I dry fire my center fire pistols On an empty chamber all the time. Never had a problem. Don't like snap caps because i don't want to get in the habit of dry firing any weapon with a round, even a dummy round, in the chamber. I don't dry fire unless I have checked the weapon to make sure it is clear, racked the slide several times and then checked it again before each trigger pull.
Safety habits must be redundant and eliminate to the fullest extent possible any chance of operator error. Any safety routine that relies on recognizing the difference between the appearance of a live round and a dummy round or expended casing is, IMO, dangerous because there is no failsafe for an incorrect observation.
One of the reasons that I don't like magazine disconnect safeties is because I don't like having a magazine in my pistol when I'm dry firing.
My recommendation if you dry fire is to place all magazines and ammuntion of any sort, live or expended in another room, lock the slide back, observe that the chamber is empty, put your finger in the chamber to confirm, rack the slide several times and then make a final observation of clear before pulling the trigger.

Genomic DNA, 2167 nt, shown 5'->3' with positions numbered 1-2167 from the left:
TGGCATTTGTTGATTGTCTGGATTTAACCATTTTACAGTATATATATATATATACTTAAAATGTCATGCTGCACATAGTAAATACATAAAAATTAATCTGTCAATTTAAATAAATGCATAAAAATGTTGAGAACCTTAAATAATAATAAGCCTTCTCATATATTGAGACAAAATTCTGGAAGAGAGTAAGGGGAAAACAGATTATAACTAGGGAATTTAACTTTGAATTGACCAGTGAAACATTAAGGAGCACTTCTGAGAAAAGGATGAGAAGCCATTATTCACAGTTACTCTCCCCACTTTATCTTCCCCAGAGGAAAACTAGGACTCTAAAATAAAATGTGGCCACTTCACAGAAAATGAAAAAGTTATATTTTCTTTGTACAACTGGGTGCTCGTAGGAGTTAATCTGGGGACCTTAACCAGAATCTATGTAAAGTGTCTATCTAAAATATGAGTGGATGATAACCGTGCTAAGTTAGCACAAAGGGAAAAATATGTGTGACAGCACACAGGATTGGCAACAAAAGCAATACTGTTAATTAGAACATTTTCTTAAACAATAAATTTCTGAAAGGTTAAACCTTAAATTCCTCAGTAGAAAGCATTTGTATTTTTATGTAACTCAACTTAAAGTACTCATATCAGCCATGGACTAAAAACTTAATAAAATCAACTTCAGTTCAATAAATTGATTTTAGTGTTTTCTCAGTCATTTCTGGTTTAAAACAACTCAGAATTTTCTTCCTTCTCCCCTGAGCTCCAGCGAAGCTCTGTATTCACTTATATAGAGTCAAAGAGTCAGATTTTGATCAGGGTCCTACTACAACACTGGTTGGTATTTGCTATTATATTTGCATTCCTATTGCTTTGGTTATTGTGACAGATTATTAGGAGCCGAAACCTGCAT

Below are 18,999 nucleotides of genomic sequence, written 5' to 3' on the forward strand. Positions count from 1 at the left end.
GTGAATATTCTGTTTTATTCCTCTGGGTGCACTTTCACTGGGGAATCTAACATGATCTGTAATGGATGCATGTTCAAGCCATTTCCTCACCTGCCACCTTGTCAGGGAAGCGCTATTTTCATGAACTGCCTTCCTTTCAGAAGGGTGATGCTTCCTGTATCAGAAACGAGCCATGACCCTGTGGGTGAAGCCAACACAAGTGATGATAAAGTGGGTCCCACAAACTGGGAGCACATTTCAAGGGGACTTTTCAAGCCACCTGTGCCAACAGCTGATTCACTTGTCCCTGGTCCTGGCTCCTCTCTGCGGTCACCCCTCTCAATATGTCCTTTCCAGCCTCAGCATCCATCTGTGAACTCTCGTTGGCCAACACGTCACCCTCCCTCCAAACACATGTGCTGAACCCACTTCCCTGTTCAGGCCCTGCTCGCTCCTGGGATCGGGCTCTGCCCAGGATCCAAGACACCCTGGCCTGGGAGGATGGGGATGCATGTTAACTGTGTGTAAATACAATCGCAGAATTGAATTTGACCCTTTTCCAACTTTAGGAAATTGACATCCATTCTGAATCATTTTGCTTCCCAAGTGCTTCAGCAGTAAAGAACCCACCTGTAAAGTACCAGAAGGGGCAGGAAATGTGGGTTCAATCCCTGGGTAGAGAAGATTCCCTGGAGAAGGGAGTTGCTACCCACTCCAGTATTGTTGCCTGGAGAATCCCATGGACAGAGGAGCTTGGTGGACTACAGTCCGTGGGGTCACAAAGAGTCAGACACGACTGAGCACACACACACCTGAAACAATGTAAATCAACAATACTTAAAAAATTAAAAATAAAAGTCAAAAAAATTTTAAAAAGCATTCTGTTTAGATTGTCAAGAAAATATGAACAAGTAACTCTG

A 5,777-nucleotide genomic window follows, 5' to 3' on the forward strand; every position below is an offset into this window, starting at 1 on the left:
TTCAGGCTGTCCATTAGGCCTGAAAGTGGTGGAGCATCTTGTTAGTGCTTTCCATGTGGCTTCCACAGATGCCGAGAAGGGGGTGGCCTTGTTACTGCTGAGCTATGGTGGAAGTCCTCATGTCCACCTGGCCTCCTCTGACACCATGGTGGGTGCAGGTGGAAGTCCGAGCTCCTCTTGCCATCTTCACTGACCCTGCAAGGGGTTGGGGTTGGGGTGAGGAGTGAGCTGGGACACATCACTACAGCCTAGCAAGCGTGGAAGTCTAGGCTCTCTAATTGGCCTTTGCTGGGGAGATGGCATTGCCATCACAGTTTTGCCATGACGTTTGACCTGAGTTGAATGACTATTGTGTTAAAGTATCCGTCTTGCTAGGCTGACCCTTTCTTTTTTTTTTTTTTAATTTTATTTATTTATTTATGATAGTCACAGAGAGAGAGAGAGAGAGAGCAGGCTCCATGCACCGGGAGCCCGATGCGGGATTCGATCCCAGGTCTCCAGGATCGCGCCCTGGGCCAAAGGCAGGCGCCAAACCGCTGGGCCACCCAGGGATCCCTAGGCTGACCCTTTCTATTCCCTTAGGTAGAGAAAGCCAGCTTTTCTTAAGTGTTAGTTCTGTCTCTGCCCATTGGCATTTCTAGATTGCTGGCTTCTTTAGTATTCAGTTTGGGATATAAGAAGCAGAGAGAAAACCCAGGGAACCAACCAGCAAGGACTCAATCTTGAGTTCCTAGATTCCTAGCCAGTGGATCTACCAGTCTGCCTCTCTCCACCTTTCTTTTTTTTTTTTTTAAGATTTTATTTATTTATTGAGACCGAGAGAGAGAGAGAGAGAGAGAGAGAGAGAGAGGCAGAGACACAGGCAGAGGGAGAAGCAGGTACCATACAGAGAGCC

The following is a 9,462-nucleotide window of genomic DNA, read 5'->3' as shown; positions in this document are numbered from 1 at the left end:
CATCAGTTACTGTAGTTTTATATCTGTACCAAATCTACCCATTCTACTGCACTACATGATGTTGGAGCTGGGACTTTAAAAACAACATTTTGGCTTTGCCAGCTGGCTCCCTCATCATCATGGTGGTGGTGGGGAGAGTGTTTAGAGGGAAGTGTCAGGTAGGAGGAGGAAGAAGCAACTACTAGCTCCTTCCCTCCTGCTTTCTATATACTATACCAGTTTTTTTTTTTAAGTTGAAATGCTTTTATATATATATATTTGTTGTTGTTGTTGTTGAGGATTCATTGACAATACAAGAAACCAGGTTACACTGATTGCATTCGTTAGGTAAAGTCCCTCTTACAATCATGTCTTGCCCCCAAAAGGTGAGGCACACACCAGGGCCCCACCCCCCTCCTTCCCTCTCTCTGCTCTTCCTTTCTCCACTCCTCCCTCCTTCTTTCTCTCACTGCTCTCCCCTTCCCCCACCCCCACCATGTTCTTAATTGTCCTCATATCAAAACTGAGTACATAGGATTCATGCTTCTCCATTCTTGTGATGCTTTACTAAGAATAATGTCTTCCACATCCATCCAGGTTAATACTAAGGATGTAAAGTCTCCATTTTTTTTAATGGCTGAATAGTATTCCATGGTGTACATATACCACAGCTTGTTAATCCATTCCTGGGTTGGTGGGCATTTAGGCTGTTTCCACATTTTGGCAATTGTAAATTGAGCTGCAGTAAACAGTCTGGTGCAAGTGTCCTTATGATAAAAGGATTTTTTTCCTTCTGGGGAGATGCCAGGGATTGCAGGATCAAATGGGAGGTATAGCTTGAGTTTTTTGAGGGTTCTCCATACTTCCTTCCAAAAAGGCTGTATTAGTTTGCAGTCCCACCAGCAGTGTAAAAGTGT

I know this sounds excessive, but just this weekend that procedure prevented a potential mishap for me. I returned home from the range with my 1911. I believed the gun was unloaded because I always clear my weapons before leaving the range. When I racked the slide back to cleck that the weapon was clear, a live round popped out. The only thing that I can figure is that I was shooting two pistols at the range. I must have cleared one, got distracted and then forgot that I had not cleared the other. The lesson - memory will fail you. Use safety procedures that assume that your memory and observations are wrong.
Centerfire pistols are designed to be dry fired on an empty chamber. Don't put something in the chamber that isn't needed because one day that something may turn out to be a live round.
Last edited by Fabius; 08-24-2012 at 08:36 PM.